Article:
So far, season 7 has taken everything we thought we knew about the Gallaghers and turned it on its head. Frank is, somehow, now a humanitarian; Fiona has turned her back on just about everyone; and our favorite juvenile delinquent/drug dealer, Carl, is actually begging to gain admission to a military school. Could the neighborhood gentrification they’ve been fighting the past few seasons finally be helping them in some way? Let’s dive into the latest episode, “Own Your Sh*t.”
We’ll begin with Fiona (again). Tonight, we see her having sex with a Tinder guy who happens to be a financial consultant. He gives her some minor business advice and lets her know there’s plenty more where that (and everything else) came from.
Shortly after this encounter, she discovers the Gallagher home’s washing machine — a thoughtful, but perhaps shoddy, gift from the great Jimmy/Steve (*pouring one out for Jiona, RIP*) — is no longer working. As with most things nowadays, Fiona throws up her hands, claims she’s not handling it, and heads to a Laundromat instead.
The local Laundromat is owned by an adorable older woman named Etta (an excellent June Squibb!). She seems to be going senile, and explains to Fiona how “some suits from the north side” have been trying to buy her lease so they can make the Laundromat into a Starbucks.
Later that day, Fiona heads to Margo’s (the owner of Patsy’s) office to discuss a raise, in light of all she’s done for Patsy’s lately. She finds Chad there, so she gives her whole spiel to him instead. She explains how well Patsy’s is doing (thanks to her efforts) and says she has more ideas, but would like a “reasonable cut.” Chad’s not impressed, especially since she’s putting all this effort into a restaurant they were prepared to shut down anyway. He tells her “You have to own something to make real money, and Margo’s the only owner here.” Fiona leaves with no raise and messages the Tinder finance guy again, looking for more financial advice and more sex. He says something similar to what Chad told her — people who are rich usually own something, or in some cases, a lot of something.
The next day, Fiona sees Etta being bothered by the “suits” she mentioned before. Fiona takes this opportunity to try to own something: She offers to help Etta turn the Laundromat around, to make it more modern and in line with what customers want now. Etta seems resistant.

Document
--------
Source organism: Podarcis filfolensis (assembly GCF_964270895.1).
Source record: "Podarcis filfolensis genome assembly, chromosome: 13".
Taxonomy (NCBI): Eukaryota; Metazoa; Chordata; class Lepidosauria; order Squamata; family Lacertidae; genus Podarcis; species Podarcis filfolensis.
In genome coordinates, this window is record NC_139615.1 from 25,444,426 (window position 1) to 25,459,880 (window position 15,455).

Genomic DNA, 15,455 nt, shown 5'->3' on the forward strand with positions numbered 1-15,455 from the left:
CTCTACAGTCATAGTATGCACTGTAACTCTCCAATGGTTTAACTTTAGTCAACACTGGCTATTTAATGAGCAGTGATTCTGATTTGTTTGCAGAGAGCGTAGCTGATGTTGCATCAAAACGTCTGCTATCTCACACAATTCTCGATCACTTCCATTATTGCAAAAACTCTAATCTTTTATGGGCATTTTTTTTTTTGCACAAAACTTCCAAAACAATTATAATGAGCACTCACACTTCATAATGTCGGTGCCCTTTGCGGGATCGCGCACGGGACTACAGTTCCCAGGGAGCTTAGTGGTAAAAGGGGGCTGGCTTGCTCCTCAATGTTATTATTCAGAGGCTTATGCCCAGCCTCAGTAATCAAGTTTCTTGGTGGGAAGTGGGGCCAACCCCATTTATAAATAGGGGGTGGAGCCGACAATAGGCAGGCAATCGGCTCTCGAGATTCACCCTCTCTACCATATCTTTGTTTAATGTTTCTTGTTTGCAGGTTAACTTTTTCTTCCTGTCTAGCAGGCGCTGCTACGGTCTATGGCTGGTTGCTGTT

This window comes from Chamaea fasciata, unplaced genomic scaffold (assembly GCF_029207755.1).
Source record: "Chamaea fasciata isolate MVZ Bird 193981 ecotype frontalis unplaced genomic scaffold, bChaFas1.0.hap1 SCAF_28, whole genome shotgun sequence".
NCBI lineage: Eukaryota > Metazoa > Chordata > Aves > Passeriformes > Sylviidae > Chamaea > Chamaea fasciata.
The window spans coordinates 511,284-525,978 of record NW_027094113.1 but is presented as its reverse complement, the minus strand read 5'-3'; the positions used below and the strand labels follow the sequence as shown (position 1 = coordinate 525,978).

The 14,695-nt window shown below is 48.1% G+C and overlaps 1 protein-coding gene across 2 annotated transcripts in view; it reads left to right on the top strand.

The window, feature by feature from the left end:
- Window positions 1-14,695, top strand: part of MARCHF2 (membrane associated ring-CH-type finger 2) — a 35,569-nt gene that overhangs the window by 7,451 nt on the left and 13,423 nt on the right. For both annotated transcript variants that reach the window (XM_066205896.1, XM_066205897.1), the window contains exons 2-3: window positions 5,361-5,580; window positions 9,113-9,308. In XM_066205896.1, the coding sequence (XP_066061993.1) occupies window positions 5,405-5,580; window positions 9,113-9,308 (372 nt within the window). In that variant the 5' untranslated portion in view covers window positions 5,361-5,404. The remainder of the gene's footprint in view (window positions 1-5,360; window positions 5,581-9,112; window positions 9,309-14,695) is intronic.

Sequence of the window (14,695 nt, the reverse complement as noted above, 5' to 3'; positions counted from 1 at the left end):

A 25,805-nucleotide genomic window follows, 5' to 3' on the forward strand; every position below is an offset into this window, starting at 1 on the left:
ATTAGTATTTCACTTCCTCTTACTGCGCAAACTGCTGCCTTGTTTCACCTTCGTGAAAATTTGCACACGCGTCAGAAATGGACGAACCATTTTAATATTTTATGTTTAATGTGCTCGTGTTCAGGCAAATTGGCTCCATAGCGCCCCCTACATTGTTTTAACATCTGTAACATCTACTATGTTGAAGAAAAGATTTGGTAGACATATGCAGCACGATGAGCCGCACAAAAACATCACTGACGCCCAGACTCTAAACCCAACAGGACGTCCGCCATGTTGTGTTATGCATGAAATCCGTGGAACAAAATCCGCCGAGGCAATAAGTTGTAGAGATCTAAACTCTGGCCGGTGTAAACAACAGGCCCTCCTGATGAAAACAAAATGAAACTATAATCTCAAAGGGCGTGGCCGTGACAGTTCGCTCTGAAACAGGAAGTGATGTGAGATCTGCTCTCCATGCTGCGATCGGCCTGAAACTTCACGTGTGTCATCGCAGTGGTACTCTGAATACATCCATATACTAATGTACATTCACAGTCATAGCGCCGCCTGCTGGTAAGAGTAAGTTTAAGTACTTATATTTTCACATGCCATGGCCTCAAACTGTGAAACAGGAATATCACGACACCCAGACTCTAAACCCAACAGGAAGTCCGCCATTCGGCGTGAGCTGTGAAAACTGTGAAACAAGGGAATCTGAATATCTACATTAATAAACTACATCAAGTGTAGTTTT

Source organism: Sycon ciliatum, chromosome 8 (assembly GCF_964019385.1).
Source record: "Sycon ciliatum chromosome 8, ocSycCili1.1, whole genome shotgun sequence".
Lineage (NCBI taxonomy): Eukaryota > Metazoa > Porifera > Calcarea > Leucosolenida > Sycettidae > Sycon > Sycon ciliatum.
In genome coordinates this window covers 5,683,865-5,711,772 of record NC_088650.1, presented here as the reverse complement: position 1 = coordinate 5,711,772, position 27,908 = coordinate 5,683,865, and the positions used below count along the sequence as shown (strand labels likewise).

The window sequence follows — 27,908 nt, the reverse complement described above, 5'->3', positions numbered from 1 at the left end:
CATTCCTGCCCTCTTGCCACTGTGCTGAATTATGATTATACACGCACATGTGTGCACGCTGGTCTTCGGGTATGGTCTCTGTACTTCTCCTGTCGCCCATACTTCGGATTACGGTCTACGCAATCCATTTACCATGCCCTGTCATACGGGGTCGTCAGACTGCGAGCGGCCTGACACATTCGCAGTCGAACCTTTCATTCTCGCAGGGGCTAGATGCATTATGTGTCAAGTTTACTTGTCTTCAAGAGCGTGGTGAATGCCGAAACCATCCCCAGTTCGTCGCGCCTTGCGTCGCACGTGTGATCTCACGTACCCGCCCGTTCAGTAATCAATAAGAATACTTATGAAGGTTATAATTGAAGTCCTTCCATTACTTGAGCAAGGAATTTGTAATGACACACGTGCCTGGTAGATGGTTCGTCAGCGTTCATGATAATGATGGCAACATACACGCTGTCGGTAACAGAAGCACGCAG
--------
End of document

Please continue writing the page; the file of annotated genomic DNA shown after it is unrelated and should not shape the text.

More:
Back at Patsy’s, Margo shows up to talk to Fiona. Fiona goes over the numbers to prove she’s enhanced the place, and Margo offers her $25 more a week.
Ian Calls Fiona Out
One of the episode’s major scenes involves V, Ian, and Fiona. V came over to bring Fiona some items she had of hers — heels, clothes, and keys to the house. Since they’re no longer speaking (and presumably no longer friends), V sees no reason to keep the keys to the Gallagher home. Fiona essentially ignores her, but tells V she’ll return her stuff at some point, too. It’s an icy, cold situation.
V is also there to bring Ian his clothes. When the Gallagher washer broke, Ian opted to do his laundry at Kevin and V’s. Fiona criticizes him for not going to a Laundromat like everyone else, to which he says, “Well, just because you want to ice everyone out doesn’t mean I have to.” Somehow, Ian has become the only voice of reason in this show.
But he doesn’t stop there, asking Fiona what’s up with the way she’s been acting towards everyone (FINALLY!). Fiona’s answer is to brag about herself and her work accomplishments, to which Ian says, “Jesus, how hard can managing a diner be for you to stop giving a shit about us and V?” Fiona is somehow shocked by this comment, as if she was unaware of how she’s been treating her family and friends.
Fiona eventually walks away, claiming she’s “not going to apologize for getting her life together.” To Ian’s point, no one asked you to apologize for getting your life together, Fiona. But perhaps you could apologize for being such a cold b-tch to your friends and family while doing it.
NEXT: Who would put Frank in charge of anything?